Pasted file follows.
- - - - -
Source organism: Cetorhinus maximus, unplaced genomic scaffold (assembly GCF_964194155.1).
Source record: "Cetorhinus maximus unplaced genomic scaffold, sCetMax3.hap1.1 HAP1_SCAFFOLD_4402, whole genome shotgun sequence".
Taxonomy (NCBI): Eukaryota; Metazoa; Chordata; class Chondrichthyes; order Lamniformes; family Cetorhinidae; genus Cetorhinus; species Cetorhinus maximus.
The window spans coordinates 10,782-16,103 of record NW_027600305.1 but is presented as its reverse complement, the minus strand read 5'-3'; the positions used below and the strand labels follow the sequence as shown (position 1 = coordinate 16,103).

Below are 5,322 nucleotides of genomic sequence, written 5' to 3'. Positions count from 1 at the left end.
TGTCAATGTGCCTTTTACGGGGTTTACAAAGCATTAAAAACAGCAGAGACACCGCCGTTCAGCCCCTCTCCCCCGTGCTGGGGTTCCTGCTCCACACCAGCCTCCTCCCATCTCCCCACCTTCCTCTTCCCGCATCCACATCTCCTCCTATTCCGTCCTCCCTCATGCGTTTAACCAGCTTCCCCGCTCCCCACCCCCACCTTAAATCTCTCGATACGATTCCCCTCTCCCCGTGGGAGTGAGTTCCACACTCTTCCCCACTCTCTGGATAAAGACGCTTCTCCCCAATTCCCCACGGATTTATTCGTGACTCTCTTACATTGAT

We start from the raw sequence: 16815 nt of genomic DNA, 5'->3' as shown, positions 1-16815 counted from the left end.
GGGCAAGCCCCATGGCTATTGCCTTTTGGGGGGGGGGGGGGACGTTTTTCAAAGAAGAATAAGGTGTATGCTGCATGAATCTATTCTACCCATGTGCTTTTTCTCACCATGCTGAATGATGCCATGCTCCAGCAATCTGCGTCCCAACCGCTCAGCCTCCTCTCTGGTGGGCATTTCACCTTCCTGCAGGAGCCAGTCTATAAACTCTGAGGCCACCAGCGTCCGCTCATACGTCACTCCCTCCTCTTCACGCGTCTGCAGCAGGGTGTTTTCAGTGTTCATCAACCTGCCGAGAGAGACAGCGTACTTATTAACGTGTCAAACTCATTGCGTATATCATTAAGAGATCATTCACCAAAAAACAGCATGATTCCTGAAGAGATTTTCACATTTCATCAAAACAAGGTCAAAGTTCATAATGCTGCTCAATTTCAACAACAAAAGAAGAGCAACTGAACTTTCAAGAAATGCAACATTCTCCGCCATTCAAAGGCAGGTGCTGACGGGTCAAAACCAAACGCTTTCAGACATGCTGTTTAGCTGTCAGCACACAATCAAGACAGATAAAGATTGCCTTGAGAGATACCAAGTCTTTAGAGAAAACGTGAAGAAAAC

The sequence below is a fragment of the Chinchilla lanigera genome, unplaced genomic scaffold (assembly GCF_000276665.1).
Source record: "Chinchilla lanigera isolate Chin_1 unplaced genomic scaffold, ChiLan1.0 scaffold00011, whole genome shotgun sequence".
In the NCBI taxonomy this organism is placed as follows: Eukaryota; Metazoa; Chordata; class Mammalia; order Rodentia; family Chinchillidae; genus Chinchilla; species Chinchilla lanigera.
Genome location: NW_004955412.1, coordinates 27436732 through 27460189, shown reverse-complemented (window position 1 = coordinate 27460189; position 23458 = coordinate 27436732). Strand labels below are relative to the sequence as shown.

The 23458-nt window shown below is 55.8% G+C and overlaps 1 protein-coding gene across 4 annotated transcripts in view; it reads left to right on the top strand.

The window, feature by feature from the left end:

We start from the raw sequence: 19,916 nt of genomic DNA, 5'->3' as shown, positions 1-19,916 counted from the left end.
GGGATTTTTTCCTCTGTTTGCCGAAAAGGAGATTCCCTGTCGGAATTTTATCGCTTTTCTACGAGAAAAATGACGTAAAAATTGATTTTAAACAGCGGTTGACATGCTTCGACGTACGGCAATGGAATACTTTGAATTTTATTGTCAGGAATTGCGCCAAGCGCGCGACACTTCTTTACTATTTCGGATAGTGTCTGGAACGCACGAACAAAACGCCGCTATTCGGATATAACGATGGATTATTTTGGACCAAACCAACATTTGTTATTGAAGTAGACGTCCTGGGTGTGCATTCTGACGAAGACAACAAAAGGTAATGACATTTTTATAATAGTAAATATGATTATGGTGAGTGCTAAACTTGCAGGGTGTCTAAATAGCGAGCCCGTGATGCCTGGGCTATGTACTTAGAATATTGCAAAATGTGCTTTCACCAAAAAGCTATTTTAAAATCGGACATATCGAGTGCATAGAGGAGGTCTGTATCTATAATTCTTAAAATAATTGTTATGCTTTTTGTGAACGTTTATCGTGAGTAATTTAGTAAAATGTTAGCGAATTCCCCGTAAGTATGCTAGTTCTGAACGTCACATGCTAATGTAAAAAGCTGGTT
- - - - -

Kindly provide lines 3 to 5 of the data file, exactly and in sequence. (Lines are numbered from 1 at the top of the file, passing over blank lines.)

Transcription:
Taxonomy (NCBI): Eukaryota; Metazoa; Chordata; class Chondrichthyes; order Lamniformes; family Cetorhinidae; genus Cetorhinus; species Cetorhinus maximus.
The window spans coordinates 10,782-16,103 of record NW_027600305.1 but is presented as its reverse complement, the minus strand read 5'-3'; the positions used below and the strand labels follow the sequence as shown (position 1 = coordinate 16,103).

Below are 5,322 nucleotides of genomic sequence, written 5' to 3'. Positions count from 1 at the left end.